Besides homonyms, which words get interchanged a lot? Words with common spellings. If you’ve accidentally used besides when you should have used just beside, then maybe you should read on.
The confusion with the usage of beside and besides mostly stems from the fact that both of them are prepositions. Even so, they are used very differently.
Beside is a preposition that means “next to,” “nearby,” or “on the side of.” If you look at a rainbow, you’ll see that the color orange is beside the color yellow. In the alphabet, letter C is beside letter D. Here are more examples.
I placed the car keys beside the hanging pot.
The fire exit may be found beside the garbage chute.
Besides with an s has two uses. As a preposition, it means “other than,” “in addition to,” or “except.” Besides ice cream, cake would be something you’d serve at a birthday. Something you could do at the beach besides swimming is surfing. Here are more examples.
Besides the sprinklers, I had a smoke detector installed.
Do you have any idea where to go besides Vegas?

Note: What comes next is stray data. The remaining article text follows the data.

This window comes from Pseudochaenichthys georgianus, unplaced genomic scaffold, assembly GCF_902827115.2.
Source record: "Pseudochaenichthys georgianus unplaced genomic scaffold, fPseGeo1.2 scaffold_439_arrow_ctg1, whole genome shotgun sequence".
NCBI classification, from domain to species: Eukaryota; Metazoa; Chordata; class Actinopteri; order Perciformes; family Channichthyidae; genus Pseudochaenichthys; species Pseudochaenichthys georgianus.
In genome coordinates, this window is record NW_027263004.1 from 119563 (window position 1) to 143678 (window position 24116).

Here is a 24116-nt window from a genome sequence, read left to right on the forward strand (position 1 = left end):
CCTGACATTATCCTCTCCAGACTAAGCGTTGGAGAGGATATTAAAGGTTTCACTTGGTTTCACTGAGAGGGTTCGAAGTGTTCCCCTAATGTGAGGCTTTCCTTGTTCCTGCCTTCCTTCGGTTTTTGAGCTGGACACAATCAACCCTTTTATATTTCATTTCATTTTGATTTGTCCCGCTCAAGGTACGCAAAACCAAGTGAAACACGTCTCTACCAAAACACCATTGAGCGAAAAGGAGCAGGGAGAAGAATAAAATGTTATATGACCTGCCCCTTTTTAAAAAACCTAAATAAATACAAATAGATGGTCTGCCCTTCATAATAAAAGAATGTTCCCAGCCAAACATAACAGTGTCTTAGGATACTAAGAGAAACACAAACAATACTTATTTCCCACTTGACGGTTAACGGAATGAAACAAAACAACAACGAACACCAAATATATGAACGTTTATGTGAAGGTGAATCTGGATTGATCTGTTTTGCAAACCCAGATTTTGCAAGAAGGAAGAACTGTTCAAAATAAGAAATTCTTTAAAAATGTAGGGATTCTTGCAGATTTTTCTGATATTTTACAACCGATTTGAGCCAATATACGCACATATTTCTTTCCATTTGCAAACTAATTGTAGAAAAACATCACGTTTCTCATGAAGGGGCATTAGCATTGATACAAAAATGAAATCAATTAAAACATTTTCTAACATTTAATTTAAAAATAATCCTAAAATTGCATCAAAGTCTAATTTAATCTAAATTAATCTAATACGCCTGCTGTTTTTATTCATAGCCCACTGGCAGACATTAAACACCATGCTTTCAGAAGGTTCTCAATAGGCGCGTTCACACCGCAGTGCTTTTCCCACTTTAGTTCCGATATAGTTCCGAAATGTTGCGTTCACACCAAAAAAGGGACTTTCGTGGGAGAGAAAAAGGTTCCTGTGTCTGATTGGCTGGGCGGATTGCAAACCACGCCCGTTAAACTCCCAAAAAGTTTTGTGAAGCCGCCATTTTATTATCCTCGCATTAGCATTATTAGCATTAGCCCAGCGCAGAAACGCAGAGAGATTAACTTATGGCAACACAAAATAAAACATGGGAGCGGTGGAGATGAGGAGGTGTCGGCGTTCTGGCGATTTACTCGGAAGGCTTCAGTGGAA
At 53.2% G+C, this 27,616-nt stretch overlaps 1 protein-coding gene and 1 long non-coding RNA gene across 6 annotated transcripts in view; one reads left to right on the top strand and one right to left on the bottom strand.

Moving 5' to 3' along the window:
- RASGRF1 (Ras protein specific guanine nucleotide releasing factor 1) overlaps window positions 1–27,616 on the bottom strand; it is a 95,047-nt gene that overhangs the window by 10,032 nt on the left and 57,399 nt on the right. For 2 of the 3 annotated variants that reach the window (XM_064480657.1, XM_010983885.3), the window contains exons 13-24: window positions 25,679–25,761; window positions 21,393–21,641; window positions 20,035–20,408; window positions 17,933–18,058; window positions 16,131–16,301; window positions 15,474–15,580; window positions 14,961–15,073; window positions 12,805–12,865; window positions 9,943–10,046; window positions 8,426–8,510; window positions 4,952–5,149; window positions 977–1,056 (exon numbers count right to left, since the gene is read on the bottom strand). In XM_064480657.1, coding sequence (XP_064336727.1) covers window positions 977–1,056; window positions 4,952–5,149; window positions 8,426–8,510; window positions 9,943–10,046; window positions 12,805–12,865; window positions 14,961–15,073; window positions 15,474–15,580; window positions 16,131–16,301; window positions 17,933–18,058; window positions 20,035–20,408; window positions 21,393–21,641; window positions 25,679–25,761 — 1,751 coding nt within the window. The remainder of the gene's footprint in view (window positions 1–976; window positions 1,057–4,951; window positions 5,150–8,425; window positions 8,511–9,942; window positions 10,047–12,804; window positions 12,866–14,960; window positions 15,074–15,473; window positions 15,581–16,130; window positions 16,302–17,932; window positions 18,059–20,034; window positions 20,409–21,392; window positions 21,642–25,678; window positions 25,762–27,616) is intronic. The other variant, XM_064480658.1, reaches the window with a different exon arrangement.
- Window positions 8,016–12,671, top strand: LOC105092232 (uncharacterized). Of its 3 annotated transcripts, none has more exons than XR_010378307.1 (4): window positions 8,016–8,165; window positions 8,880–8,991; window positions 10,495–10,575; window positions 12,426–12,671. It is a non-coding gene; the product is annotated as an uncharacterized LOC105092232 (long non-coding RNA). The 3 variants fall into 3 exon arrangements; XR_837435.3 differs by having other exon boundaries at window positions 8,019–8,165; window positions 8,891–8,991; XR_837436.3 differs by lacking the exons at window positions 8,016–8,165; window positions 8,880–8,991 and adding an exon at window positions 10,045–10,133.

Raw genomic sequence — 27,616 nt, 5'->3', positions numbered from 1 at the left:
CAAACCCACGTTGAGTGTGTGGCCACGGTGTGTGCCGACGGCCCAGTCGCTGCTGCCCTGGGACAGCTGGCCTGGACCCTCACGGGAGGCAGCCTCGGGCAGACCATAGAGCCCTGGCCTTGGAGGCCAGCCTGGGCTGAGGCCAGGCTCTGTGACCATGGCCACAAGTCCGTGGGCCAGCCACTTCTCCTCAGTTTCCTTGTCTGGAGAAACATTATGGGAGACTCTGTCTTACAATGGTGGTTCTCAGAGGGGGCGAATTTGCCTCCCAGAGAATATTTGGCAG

Besides can also be an adverb which means “moreover,” “as well,” “in addition, and “furthermore.” Below are some examples of its usage.
I have no problem taking on the project. Besides, I need the additional income.
We should go inside for dinner. Besides, it’s already late.
You can be beside yourself with worry (although not literally), but besides you, someone else can be worried. Get the difference? If you’re still apprehensive, remember that beside means at the side of. Besides means except or in addition to.
Don’t worry about getting the two of them wrong again. Besides, even fluent English speakers mix them up. (Wink, wink.)
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